FASHION GRAFFITI: Do I LoveThe New W Magazine?

I have always had a love/hate relationship with W Magazine. From a designer’s perspective, I loved how they used typography in their headlines to make bold statements about the magazine. I would search around the internet and in typophile chat rooms to see who could identify some of the fonts that they had used. But I also hated it because of its size – it’s a monstrosity. It pokes out amongst my other 15 or so fashion magazines when I am in line at the bookstore. I have symmetry issues.

So I was very curious, actually quite fanatical about getting the September issue. It could have easily been considered borderline stalking. I was eager because I knew that this issue symbolized the changing of the guard which ushers in the Tonchi years. What design changes would it bring? Would it still be gigantic in size? Will his design team still seek out those amazing fonts to use in their headlines? So after weeks of having difficulty finding moments to give it a good read, I finally sat down to lust over every single page.

Verdict? I am not sure yet. First, let me just say that in design, the slightest change to one element can have an incredible impact. Take the decision to change the typeface of the W to italics with no fill. When I saw that W in italics (I hated the fill), I got a little bit of a tingle and had a giggle to myself about how it was brilliant. That alone set the tone for my stalking. I started calling around to local bookstores to see if it had arrived. When I found one, I dashed off like a maniac to get it.

As a brand manager, I love the tagline – “Who, What, Where, When and Why in the World of Style.” How brilliant to play off the “W” that way. Sheer genius. You just told the whole world that you will bring it all to us, whatever “it” is, every month without fail. So go ahead. Woo me.

As I flipped through the pages, I was a little surprised. While I miss the playful typography, the predictable and standardized use of fonts was very successful. Again, I have symmetry issues. It was comforting to see structure and organization. I need a fashion magazine that is not all over the place. I have a design eye that is somewhat minimalist. Unfortunately, that is not what you will find in most fashion mags in the U.S. They try to cram so much stuff on each page that I am easily disturbed. Did I say that I had symmetry issues? I need the pages to have a clean design and and legible fonts and interesting articles and gorgeous photography that will push the boundaries. That’s not too much to ask, right?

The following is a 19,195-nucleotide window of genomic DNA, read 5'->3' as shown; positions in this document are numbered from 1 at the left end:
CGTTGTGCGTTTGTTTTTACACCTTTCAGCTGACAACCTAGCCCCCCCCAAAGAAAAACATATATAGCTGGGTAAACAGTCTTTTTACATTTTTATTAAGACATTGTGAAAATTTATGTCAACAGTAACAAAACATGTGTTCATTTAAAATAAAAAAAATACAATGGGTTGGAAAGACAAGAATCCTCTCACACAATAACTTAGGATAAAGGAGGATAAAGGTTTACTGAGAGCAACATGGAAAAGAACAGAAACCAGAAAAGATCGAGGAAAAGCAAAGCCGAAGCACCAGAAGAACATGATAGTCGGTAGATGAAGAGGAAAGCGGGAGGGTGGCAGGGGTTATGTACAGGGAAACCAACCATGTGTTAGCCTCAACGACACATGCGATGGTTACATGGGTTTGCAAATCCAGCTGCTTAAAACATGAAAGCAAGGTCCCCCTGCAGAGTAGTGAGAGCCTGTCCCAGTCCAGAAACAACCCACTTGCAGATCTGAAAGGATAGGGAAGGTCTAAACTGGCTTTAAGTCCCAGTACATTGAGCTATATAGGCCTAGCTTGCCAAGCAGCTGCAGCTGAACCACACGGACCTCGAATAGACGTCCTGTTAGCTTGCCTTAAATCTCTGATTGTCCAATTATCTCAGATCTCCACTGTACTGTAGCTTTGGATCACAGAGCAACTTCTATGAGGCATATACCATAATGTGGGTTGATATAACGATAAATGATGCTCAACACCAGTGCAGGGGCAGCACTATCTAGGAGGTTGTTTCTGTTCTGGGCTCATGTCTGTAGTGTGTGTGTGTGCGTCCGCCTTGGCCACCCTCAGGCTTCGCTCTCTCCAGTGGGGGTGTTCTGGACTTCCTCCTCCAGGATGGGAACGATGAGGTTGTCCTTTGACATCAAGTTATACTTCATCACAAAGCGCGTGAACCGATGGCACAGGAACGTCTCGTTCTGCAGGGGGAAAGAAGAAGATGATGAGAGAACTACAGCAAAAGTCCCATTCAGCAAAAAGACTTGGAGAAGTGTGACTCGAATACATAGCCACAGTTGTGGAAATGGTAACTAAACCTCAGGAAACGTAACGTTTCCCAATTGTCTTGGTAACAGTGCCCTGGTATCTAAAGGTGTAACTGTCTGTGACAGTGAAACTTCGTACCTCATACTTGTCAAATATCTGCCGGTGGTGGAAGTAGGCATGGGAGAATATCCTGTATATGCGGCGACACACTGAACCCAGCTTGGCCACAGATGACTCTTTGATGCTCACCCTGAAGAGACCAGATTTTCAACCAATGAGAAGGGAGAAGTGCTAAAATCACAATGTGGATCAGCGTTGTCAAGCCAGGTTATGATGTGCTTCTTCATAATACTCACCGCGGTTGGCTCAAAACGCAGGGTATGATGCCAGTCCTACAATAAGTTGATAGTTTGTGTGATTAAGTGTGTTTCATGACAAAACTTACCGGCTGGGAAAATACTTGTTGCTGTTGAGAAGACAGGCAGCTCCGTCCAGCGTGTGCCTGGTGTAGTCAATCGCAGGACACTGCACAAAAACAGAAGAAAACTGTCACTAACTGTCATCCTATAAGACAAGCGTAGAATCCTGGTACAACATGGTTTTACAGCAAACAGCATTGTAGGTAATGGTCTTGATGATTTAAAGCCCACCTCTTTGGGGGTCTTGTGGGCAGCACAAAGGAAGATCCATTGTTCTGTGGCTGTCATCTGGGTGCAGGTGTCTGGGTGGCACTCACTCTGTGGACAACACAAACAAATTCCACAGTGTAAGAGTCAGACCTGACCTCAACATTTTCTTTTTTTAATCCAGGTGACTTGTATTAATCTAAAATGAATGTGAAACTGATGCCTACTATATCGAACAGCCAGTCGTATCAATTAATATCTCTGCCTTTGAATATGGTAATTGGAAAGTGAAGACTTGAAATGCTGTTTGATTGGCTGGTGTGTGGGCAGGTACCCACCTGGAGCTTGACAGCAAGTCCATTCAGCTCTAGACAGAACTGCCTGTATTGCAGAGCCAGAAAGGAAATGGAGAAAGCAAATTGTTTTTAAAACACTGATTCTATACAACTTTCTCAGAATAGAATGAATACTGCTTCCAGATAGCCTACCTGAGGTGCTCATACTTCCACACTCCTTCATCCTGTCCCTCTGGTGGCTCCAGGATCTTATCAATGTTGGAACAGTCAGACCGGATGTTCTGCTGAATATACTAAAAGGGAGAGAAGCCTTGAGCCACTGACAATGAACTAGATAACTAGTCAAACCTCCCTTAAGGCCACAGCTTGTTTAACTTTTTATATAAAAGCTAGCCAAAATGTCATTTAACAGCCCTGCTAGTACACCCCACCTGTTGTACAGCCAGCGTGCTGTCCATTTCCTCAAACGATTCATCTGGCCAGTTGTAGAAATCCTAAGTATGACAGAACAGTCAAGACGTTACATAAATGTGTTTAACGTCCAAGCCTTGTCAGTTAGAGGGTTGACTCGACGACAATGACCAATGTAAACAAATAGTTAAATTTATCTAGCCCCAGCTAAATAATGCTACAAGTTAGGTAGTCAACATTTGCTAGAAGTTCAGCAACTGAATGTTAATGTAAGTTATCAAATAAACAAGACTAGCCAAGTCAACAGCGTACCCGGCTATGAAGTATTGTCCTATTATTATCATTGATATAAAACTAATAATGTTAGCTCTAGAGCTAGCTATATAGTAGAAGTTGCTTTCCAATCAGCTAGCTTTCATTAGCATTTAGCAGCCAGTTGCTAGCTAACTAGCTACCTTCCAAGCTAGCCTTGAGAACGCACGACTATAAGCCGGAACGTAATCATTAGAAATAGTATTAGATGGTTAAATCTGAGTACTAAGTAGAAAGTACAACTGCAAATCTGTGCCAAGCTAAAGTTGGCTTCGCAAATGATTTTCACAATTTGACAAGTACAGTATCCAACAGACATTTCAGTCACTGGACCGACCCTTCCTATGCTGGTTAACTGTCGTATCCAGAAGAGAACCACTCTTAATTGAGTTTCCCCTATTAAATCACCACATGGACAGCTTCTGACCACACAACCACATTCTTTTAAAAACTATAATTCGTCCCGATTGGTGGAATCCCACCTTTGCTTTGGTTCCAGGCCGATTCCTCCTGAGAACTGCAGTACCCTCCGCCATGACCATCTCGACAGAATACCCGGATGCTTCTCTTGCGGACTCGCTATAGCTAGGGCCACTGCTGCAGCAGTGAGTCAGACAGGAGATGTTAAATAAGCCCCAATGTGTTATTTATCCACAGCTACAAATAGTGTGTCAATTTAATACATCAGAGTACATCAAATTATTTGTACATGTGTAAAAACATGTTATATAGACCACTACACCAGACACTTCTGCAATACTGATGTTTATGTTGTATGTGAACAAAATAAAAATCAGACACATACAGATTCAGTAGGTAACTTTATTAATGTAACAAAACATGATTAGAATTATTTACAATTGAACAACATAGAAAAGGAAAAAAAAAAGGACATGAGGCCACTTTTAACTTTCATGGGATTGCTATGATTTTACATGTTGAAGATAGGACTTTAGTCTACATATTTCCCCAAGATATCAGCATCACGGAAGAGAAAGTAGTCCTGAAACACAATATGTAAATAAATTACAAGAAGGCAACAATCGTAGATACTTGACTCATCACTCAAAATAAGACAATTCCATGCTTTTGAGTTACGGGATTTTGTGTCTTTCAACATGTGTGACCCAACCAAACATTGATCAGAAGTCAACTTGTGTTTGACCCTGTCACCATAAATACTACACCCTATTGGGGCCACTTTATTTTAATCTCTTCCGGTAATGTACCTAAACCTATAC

So I kept reading. I had mixed feelings about the What section. There was some playful attempts with fonts in the smaller sub-sections. But each section made me want more and more. What a tease. The “True Blood” article was delectable. Those fabulous glossy brick red lips had to belong to Lara Stone. I wanted more from the “Flight of Fancy” article about the collaboration between the late Alexander McQueen and the Rug Company. Show me all of the rugs. But the one-pager spotlights on various accessories was very seductive. Go on, seduce me. I will give in.

The Who, Where and When sections were unexpected and delightful. The Who section was full of people that you should know. I especially loved the article about Pritzer-winning architect, Kazuyo Sejima. Good to know that there is another female architect holding down the fort with Zaha Hadid. The When section was a calendar of events covering music, art, food, and fashion. The Where section was of course journeys to fabulous places including a visit to the beautiful Montenegro, tackling art in the East Side in Lower Manhattan, and coverage of a wedding between two globe-trotters in the South of France.

Several of the Why articles were scary, really scary. I have an open mind but not that open. There was also a report on cosmetic surgery. Really? Cosmetic surgery? Yeah, that’s a subject that no one has written about - NOT! Please work a little harder on the Why section. It is sad at the moment.

I must say that the fashion spreads didn‘t stray too far from the previous administration. Probably because W is using the usual suspects who take amazing photographs. Which is a good thing. You just can't go wrong when Mert Alas and Marcus Piggott are behind the lens. So I renewed my subscription. I am inspired. Stefano Tonchi, make me fall in love.

Tell us what you think about the new W magazine under Stefano Tonchi.